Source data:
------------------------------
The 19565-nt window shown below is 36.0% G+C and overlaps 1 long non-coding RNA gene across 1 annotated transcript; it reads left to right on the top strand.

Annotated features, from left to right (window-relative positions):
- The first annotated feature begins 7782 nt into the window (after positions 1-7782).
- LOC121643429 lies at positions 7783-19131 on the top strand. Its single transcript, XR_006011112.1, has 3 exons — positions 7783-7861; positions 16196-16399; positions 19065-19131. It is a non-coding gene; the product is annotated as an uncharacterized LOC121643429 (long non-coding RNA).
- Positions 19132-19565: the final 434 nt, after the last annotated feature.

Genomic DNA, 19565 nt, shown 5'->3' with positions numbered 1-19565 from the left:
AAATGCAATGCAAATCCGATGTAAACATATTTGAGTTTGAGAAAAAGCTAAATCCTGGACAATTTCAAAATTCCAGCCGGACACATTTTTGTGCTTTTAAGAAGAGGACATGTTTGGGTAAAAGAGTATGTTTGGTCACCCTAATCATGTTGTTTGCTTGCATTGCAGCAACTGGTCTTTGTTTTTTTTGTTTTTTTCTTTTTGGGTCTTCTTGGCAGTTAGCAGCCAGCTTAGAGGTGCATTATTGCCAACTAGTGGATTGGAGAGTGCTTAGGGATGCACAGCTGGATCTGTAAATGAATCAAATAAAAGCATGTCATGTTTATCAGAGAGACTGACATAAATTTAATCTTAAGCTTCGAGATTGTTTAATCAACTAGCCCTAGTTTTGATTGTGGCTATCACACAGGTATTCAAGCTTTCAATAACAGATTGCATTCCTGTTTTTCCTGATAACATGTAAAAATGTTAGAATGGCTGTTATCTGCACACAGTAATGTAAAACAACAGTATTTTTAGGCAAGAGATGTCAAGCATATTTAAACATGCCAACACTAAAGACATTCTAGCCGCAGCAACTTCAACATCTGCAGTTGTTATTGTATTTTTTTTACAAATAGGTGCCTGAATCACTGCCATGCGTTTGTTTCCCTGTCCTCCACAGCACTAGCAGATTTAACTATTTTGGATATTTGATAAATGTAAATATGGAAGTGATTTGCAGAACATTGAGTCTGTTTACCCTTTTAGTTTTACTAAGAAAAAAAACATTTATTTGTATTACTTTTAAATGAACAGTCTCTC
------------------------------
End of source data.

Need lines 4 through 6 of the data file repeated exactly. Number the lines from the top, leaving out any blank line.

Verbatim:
- LOC121643429 lies at positions 7783-19131 on the top strand. Its single transcript, XR_006011112.1, has 3 exons — positions 7783-7861; positions 16196-16399; positions 19065-19131. It is a non-coding gene; the product is annotated as an uncharacterized LOC121643429 (long non-coding RNA).
- Positions 19132-19565: the final 434 nt, after the last annotated feature.

Genomic DNA, 19565 nt, shown 5'->3' with positions numbered 1-19565 from the left: